Google loses key ally at FTC. Joshua Wright, a commissioner at the Federal Trade Commission, will step down on August 24 to return to a professorship at George Mason University. During his tenure, the commission concluded—following staffers' recommendations—that Google had not abused its search powers by unfairly manipulating results. (Fortune)
IRS hack worse than thought. The Internal Revenue Service more than doubled its estimate of the number of taxpayer accounts compromised in a May data breach to 330,000 from 114,000. Hackers will likely use the breached information to file fraudulent tax returns next year. (Wall Street Journal, Fortune)
CA Technologies joins Linux Foundation's Open Mainframe Project. The software development firm joins IBM and others as a founding member of the newly announced project, which will promote the adoption of Linux on mainframe computers. (eWeek)
Netflix will pull the plug on its last data center by end of summer. The video streaming giant plans to move the last of its IT infrastructure to the public cloud. The company's transition to Amazon Web Services began seven years ago. (Wall Street Journal)
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Your usual curator Heather Clancy is away on vacation. Fortune reporter Robert Hackett here, subbing in. You can reach me on Twitter (@rhhackett) or email email@example.com. Feedback welcome.
In light of this weekend's National Security Agency leaks by whistleblower Edward Snowden, Fortune writer Chris Matthews explains why no one should be surprised that AT&T has had such a close relationship with the U.S. government.
"While it is unclear whether the behavior described by the leaked documents is ongoing at the company today, it should come as no surprise that AT&T, compared with other technology and telecommunications firms, was working most closely with the government. The company, which was launched in 1885 by Alexander Graham Bell and protected from competition by the first U.S. patent issued for the telephone, has had a symbiotic relationship with the U.S. government for much of its history. Here’s a look at the major events in the history of AT&T’s collaboration with the federal government..." Read more on Fortune.com.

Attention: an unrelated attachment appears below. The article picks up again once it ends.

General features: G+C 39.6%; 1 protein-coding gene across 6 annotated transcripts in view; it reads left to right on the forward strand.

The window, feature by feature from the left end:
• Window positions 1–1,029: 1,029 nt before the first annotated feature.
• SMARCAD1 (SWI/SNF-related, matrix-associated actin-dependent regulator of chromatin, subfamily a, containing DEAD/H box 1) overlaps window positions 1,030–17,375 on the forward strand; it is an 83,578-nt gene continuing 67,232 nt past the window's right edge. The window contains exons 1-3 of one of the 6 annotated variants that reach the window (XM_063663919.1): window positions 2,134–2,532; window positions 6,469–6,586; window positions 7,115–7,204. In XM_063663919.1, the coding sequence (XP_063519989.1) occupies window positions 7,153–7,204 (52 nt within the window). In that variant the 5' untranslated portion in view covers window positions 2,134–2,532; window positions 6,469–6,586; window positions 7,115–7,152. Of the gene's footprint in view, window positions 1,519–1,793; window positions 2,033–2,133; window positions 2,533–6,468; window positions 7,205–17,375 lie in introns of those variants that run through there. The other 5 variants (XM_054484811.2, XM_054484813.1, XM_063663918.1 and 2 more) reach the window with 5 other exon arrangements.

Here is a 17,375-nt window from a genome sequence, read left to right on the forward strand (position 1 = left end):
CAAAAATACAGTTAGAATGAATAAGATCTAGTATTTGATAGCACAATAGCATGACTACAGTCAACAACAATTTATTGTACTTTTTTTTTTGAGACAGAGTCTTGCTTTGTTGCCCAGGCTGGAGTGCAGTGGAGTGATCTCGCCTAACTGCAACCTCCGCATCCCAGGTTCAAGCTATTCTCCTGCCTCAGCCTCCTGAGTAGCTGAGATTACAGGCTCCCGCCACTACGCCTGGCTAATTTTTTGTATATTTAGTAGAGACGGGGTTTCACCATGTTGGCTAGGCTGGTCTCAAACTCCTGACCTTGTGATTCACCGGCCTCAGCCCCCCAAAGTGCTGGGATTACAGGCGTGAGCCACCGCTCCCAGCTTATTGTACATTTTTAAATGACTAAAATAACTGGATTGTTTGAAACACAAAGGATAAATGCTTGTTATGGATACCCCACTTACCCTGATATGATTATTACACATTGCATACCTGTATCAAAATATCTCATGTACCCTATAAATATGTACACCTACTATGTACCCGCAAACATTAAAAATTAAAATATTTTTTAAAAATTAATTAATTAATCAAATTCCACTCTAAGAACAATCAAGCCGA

BITS AND BYTES
You can now use Stephen Hawking's speech software for free. Intel has released its application—ACAT for “assistive context-aware toolkit," made famous by the star astrophysicist—as an open source platform. (Wired, Intel Open Source)
Apple Pay belongs on the wrist. According to a consumer survey, a whopping 8-in-10 Apple Watch owners report using Apple's contactless payment technology. (Fortune)
Japan's largest airline launches Star Wars-themed jets. It's a bird, it's a plane—it's R2D2? (Bloomberg)
Disney removes Bill Cosby statue. Allegations of sexual assault continue to make the comedian a pariah. (Fortune)
Engineers seek money for a robot battle with Japan. A team of American inventors has created a Kickstarter campaign to fund a giant fighting robot set to duel next summer. (Verge)
Volkswagen gagged security researchers over flaw. The automaker sued hackers for two years to prevent them from revealing how they could wirelessly lock-pick vehicles. (Computerworld)
ALSO ON FORTUNE
Google will now help you get solar on your roof by Katie Fehrenbacher
McDonald's is now the top choice for 'Breakfastarians' by Claire Groden
ONE MORE THING
How much does it cost to clone your favorite app? Just ask Gigster, a marketplace that is essentially an "Uber for apps." (Priceonomics)
"Other than not quite looking like him, his voice being different, and his inability to cook the world’s best chicken, we thought Norm was the perfect choice to play the Real Colonel."
KFC's U.S. marketing chief Kevin Hochman, introducing comedian Norm Macdonald as the latest portrayer of the company's iconic brand representative, Colonel Sanders. Macdonald will replace the comedian Darrell Hammond, who began his short stint in the white suit in May. (Fortune)